Rationale: Primary ciliary dyskinesia (PCD) is a genetically heterogeneous recessive disorder of motile cilia, but the genetic cause is not defined for all patients with PCD.
Objectives: To identify disease-causing mutations in novel genes, we performed exome sequencing, follow-up characterization, mutation scanning, and genotype-phenotype studies in patients with PCD.
Methods: Whole-exome sequencing was performed using NimbleGen capture and Illumina HiSeq sequencing. Sanger-based sequencing was used for mutation scanning, validation, and segregation analysis.
Measurements and main results: We performed exome sequencing on an affected sib-pair with normal ultrastructure in more than 85% of cilia. A homozygous splice-site mutation was detected in RSPH1 in both siblings; parents were carriers. Screening RSPH1 in 413 unrelated probands, including 325 with PCD and 88 with idiopathic bronchiectasis, revealed biallelic loss-of-function mutations in nine additional probands. Five affected siblings of probands in RSPH1 families harbored the familial mutations. The 16 individuals with RSPH1 mutations had some features of PCD; however, nasal nitric oxide levels were higher than in patients with PCD with other gene mutations (98.3 vs. 20.7 nl/min; P < 0.0003). Additionally, individuals with RSPH1 mutations had a lower prevalence (8 of 16) of neonatal respiratory distress, and later onset of daily wet cough than typical for PCD, and better lung function (FEV1), compared with 75 age- and sex-matched PCD cases (73.0 vs. 61.8, FEV1 % predicted; P = 0.043). Cilia from individuals with RSPH1 mutations had normal beat frequency (6.1 ± Hz at 25°C), but an abnormal, circular beat pattern.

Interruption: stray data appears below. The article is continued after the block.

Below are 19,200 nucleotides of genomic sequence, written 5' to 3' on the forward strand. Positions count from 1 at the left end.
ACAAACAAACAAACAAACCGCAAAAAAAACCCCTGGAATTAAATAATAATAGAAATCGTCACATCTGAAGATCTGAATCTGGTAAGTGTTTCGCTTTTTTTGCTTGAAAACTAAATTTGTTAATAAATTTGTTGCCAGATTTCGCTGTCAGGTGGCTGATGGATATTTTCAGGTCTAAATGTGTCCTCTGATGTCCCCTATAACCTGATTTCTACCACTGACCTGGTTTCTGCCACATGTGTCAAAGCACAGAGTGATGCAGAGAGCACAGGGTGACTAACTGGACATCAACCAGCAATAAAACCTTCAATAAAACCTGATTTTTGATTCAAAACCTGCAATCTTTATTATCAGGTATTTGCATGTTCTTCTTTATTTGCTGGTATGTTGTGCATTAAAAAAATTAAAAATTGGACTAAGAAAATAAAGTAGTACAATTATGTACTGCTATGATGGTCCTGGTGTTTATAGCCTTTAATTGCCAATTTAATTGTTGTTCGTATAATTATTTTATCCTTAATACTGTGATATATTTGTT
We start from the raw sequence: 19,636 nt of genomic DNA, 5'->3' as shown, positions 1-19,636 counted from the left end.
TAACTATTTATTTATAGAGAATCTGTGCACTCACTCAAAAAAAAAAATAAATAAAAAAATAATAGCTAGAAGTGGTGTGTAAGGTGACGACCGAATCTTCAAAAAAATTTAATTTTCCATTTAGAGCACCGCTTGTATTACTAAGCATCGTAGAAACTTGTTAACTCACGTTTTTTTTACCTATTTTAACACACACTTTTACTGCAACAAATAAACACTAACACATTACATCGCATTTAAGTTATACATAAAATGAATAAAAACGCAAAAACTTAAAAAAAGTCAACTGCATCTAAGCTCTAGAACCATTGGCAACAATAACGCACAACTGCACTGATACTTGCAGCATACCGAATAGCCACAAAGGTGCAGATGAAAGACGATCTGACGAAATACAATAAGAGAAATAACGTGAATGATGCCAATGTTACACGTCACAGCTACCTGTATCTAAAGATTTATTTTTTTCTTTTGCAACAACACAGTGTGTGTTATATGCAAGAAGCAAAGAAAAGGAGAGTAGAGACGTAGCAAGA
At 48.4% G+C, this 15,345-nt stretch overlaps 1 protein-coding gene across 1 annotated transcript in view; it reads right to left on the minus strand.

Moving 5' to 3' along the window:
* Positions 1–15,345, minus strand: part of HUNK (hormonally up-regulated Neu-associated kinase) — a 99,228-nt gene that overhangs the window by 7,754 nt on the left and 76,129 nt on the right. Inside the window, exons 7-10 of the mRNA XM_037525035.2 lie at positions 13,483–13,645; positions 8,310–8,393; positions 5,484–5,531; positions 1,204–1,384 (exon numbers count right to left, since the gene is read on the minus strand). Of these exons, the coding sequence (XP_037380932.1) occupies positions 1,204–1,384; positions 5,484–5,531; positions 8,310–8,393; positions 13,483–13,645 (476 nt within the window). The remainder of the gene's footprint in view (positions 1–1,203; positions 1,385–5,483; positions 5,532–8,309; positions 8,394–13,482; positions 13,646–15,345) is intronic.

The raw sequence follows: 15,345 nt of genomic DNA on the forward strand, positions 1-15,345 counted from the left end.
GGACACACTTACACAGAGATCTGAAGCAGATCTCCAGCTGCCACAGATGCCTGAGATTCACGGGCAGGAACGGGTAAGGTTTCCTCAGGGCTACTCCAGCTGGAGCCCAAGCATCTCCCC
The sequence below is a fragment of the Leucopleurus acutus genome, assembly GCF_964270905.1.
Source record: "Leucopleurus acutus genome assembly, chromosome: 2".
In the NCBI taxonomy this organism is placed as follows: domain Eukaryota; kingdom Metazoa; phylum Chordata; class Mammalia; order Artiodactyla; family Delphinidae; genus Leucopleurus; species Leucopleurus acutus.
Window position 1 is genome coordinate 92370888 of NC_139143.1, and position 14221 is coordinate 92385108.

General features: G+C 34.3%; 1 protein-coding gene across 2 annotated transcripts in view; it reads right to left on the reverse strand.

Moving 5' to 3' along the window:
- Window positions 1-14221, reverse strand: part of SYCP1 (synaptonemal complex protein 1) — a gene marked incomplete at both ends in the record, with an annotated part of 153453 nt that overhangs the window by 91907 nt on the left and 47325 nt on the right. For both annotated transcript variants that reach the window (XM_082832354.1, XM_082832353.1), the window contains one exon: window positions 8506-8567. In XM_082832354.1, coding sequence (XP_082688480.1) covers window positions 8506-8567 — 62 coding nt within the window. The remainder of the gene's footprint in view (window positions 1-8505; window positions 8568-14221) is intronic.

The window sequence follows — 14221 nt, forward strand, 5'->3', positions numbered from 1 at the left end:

Conclusions: The milder clinical disease and higher nasal nitric oxide in individuals with biallelic mutations in RSPH1 provides evidence of a unique genotype-phenotype relationship in PCD, and suggests that mutations in RSPH1 may be associated with residual ciliary function.